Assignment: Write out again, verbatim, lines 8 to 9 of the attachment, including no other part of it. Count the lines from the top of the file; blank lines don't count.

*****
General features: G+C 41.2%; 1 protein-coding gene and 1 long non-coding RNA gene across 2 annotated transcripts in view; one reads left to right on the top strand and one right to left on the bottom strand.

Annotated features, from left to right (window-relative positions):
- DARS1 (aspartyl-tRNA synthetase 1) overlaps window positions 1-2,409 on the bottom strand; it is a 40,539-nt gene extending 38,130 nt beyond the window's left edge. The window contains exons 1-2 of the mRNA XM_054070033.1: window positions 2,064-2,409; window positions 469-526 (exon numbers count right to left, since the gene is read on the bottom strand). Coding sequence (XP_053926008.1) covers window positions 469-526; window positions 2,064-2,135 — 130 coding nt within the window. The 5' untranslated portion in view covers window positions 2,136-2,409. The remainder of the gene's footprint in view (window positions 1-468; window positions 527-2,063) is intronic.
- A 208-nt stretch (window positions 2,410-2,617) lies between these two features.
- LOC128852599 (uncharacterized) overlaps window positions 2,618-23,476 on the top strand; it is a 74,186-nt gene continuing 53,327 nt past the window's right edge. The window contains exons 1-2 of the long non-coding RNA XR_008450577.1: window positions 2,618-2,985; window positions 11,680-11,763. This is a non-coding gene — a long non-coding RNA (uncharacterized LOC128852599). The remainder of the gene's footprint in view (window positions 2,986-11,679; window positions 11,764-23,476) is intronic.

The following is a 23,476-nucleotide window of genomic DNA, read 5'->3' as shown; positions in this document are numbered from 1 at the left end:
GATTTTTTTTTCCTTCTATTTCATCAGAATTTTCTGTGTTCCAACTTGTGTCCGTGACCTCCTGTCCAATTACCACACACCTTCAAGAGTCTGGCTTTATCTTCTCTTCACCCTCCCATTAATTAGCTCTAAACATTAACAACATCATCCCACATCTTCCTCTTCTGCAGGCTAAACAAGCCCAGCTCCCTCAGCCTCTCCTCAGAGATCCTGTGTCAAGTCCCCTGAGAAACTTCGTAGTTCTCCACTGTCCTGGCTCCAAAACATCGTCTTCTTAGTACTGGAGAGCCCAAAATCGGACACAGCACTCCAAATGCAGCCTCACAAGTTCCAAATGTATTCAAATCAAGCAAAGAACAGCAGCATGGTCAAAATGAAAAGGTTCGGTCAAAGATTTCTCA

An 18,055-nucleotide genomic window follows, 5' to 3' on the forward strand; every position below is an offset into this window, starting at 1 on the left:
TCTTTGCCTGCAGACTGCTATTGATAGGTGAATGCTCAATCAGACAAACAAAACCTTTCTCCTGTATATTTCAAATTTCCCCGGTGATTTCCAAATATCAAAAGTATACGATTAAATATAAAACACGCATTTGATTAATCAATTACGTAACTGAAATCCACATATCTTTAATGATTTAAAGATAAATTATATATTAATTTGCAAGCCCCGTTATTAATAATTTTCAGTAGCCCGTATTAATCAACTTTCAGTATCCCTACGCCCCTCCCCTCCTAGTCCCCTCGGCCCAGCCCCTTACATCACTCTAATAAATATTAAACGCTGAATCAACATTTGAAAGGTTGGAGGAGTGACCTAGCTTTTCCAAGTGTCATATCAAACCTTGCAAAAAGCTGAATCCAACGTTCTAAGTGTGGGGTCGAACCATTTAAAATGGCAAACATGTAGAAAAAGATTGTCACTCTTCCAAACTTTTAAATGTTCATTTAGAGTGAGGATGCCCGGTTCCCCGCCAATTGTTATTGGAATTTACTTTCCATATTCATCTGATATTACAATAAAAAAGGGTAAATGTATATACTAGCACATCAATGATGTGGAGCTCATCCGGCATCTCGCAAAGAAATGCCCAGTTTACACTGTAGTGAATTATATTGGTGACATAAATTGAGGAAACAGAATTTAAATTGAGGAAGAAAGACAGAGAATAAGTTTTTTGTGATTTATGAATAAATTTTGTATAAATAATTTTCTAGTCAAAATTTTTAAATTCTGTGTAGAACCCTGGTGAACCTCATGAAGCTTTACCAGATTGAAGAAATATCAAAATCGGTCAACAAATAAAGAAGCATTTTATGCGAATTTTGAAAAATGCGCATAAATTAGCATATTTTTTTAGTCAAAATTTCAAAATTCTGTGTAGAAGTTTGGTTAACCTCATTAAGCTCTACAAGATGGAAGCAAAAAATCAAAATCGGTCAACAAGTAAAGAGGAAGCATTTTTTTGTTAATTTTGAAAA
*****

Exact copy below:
An 18,055-nucleotide genomic window follows, 5' to 3' on the forward strand; every position below is an offset into this window, starting at 1 on the left:
TCTTTGCCTGCAGACTGCTATTGATAGGTGAATGCTCAATCAGACAAACAAAACCTTTCTCCTGTATATTTCAAATTTCCCCGGTGATTTCCAAATATCAAAAGTATACGATTAAATATAAAACACGCATTTGATTAATCAATTACGTAACTGAAATCCACATATCTTTAATGATTTAAAGATAAATTATATATTAATTTGCAAGCCCCGTTATTAATAATTTTCAGTAGCCCGTATTAATCAACTTTCAGTATCCCTACGCCCCTCCCCTCCTAGTCCCCTCGGCCCAGCCCCTTACATCACTCTAATAAATATTAAACGCTGAATCAACATTTGAAAGGTTGGAGGAGTGACCTAGCTTTTCCAAGTGTCATATCAAACCTTGCAAAAAGCTGAATCCAACGTTCTAAGTGTGGGGTCGAACCATTTAAAATGGCAAACATGTAGAAAAAGATTGTCACTCTTCCAAACTTTTAAATGTTCATTTAGAGTGAGGATGCCCGGTTCCCCGCCAATTGTTATTGGAATTTACTTTCCATATTCATCTGATATTACAATAAAAAAGGGTAAATGTATATACTAGCACATCAATGATGTGGAGCTCATCCGGCATCTCGCAAAGAAATGCCCAGTTTACACTGTAGTGAATTATATTGGTGACATAAATTGAGGAAACAGAATTTAAATTGAGGAAGAAAGACAGAGAATAAGTTTTTTGTGATTTATGAATAAATTTTGTATAAATAATTTTCTAGTCAAAATTTTTAAATTCTGTGTAGAACCCTGGTGAACCTCATGAAGCTTTACCAGATTGAAGAAATATCAAAATCGGTCAACAAATAAAGAAGCATTTTATGCGAATTTTGAAAAATGCGCATAAATTAGCATATTTTTTTAGTCAAAATTTCAAAATTCTGTGTAGAAGTTTGGTTAACCTCATTAAGCTCTACAAGATGGAAGCAAAAAATCAAAATCGGTCAACAAGTAAAGAGGAAGCATTTTTTTGTTAATTTTGAAAA